A modern reimagining of data structures focussing on
immutability and persistence, based on my offerings of
the course CS 240E, and aimed at those who have done some programming
in imperative or functional languages (such as covered in TYR or
FICS). Programming examples and exercises use the OCaml language.
Contents:
 Preliminaries: tools of algorithm analysis, introduction to OCaml.
 Sequences: lists, arrays, Braun trees.
 Simple queues: one list, two lists, streams (amortized analysis).
 Priority queues: Braun heaps, arraybased heaps, maxiphobic heaps.
 Sets and maps: a unifying framework covering treaps, AVL trees,
weightbalanced trees, and redblack trees; binary tries.
 Text processing: simple exact matching; suffix trees; suffix
arrays.
 Hashing: chaining; open addressing; cuckoo hashing; perfect
hashing.
An introduction to logic and program verification for computer
scientists via intuitionistic type theory, based on my offerings of
the course CS 245E. The reader will write the majority of the code
for a very small proof assistant, Proust, before we move to
introductions to the much more fullfeatured Agda and Coq software
systems. Required background: some experience in programming in
imperative or functional languages (such as covered in TYR or
FICS). Programming examples and exercises use full Racket.
There are also some exercises in Agda and Coq.
Contents:
 Propositional logic.
 Formulas.
 The Boolean interpretation.
 Proof for the implicational fragment.
 Proofs as programs.
 Proust for implication.
 Adding the other logical connectives.
 Intuitionistic vs classical logic.
 Predicate logic.
 An overview of firstorder logic.
 The advantages of higherorder logic.
 Universal quantification and dependent types.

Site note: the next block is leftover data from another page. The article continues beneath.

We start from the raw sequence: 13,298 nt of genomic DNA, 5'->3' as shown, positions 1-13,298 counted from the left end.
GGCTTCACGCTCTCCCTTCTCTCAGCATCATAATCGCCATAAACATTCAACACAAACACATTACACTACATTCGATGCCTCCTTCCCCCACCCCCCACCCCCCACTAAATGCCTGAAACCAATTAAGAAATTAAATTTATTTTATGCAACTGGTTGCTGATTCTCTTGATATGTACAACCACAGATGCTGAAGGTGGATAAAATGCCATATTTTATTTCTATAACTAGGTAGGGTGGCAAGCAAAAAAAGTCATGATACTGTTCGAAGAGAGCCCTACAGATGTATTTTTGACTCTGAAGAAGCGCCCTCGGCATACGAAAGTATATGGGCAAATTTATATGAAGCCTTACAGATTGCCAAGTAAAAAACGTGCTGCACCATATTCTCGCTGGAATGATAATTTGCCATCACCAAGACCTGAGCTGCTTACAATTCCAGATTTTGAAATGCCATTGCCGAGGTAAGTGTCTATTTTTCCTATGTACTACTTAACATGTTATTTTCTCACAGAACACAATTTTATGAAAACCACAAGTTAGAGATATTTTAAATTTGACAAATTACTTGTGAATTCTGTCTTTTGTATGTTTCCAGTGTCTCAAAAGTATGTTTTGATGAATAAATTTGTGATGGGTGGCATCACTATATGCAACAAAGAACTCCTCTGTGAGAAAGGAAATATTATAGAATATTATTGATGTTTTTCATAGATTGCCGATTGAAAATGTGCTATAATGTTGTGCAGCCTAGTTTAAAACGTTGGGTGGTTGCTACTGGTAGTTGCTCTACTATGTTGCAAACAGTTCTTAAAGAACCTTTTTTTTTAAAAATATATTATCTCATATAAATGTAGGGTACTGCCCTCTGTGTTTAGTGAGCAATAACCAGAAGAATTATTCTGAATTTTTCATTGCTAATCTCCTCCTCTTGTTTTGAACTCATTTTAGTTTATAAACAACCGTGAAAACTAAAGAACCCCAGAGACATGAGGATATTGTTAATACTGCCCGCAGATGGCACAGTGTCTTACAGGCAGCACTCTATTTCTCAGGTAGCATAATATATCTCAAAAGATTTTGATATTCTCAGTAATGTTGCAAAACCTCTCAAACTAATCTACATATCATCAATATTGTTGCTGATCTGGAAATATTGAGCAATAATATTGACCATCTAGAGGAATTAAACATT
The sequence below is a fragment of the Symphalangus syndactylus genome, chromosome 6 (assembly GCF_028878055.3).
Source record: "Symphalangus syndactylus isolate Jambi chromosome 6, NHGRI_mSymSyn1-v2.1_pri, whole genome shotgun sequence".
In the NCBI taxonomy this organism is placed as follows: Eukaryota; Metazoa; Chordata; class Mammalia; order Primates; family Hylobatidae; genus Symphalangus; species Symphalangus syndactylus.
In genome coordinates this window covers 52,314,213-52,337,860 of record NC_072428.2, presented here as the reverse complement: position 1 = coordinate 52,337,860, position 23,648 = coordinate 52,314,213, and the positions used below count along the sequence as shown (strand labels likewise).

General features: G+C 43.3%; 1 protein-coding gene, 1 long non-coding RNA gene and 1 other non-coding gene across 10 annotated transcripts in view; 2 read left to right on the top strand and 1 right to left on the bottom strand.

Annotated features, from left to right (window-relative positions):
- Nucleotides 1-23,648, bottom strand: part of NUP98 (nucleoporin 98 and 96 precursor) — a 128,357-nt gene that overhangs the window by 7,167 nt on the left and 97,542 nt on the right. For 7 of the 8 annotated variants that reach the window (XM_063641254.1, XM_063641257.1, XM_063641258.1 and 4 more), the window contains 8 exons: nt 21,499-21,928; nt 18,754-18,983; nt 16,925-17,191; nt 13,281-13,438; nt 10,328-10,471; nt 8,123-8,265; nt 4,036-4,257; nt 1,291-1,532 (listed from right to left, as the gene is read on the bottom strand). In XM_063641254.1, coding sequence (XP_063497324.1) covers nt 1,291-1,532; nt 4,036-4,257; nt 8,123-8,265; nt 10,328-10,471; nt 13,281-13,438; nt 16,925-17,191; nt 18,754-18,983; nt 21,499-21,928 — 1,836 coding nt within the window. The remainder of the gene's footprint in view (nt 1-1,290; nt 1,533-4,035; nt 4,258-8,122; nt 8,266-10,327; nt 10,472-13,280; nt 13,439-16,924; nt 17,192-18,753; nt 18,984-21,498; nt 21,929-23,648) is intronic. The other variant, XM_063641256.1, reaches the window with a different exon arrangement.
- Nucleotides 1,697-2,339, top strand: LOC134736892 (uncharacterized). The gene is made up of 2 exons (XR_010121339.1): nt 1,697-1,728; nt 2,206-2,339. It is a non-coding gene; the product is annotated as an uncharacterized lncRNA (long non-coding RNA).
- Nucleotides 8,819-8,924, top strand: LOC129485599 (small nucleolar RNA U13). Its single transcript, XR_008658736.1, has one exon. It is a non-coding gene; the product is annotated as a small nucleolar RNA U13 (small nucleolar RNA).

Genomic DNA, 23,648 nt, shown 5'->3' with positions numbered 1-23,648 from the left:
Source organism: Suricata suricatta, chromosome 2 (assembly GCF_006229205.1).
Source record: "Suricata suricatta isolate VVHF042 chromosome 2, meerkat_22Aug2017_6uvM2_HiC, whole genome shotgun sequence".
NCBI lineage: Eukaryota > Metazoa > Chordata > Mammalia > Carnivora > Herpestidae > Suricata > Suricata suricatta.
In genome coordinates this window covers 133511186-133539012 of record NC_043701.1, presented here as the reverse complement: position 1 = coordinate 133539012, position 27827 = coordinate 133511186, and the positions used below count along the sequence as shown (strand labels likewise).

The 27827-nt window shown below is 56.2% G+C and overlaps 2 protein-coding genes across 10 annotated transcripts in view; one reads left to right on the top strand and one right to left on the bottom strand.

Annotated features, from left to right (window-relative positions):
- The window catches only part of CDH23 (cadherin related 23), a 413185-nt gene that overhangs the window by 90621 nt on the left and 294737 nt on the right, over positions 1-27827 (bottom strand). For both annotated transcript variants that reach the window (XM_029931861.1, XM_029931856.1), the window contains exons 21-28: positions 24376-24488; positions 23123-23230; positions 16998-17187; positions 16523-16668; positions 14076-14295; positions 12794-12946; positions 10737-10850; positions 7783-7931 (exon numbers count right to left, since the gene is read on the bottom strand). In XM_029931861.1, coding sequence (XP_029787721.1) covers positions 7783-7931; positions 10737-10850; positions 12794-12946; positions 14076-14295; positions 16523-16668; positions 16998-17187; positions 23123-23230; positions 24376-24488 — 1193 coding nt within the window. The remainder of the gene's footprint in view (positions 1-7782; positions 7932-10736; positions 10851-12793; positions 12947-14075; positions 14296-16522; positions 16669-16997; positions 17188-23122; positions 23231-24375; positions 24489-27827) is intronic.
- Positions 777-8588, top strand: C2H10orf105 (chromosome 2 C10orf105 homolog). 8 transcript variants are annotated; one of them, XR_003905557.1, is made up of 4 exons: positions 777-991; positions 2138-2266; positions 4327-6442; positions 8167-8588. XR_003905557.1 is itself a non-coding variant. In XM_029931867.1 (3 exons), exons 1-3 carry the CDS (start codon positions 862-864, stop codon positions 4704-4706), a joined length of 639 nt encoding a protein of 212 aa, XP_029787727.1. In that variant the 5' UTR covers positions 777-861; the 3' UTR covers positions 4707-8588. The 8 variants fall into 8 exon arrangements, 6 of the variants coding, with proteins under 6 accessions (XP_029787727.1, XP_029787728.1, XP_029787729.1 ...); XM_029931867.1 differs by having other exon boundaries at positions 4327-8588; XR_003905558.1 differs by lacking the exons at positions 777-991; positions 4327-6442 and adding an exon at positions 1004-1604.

Equality.
 Booleans.
 Natural numbers and arithmetic.
 Existential quantification.
 Proof assistants.
 Common features.
 Agda: from nothing, logic, ordering, equality, numbers,
sorting, data structures.
 Coq: Booleans, logic, numbers, inductivelydefined
propositions, sorting.
Functional Lexing And Parsing (FLAP)
A planned collection of ideas I've scattered into various courses
over the years, along the lines of the works above,
and including material from my offering of CS 842 in fall 2012.
Unlike the above technical works on computer science,
this is about Eurorack synthesizer modules
used for the creation of music and interesting sounds.
Though the subject matter is different from the works above,
this is very much in the same spirit,
in that it is aimed at the relative beginner,
and focusses on a small but rich universe.
After a brief introduction,
the second chapter looks at a single module,
introducing concepts through an explanation of its parts
and what can be done with it through selfpatching.
The third chapter brings in more ideas
through an examination of modules currently resident in my rack.
This short flanerie explores the mathematics behind some
techniques in audio synthesis, using free software
that simulates Eurorack.
It is aimed at university students in their first year of study.
Cheriton School of Computer Science, University of Waterloo, Waterloo, Ontario,
Canada N2L 3G1
plragde at uwaterloo.ca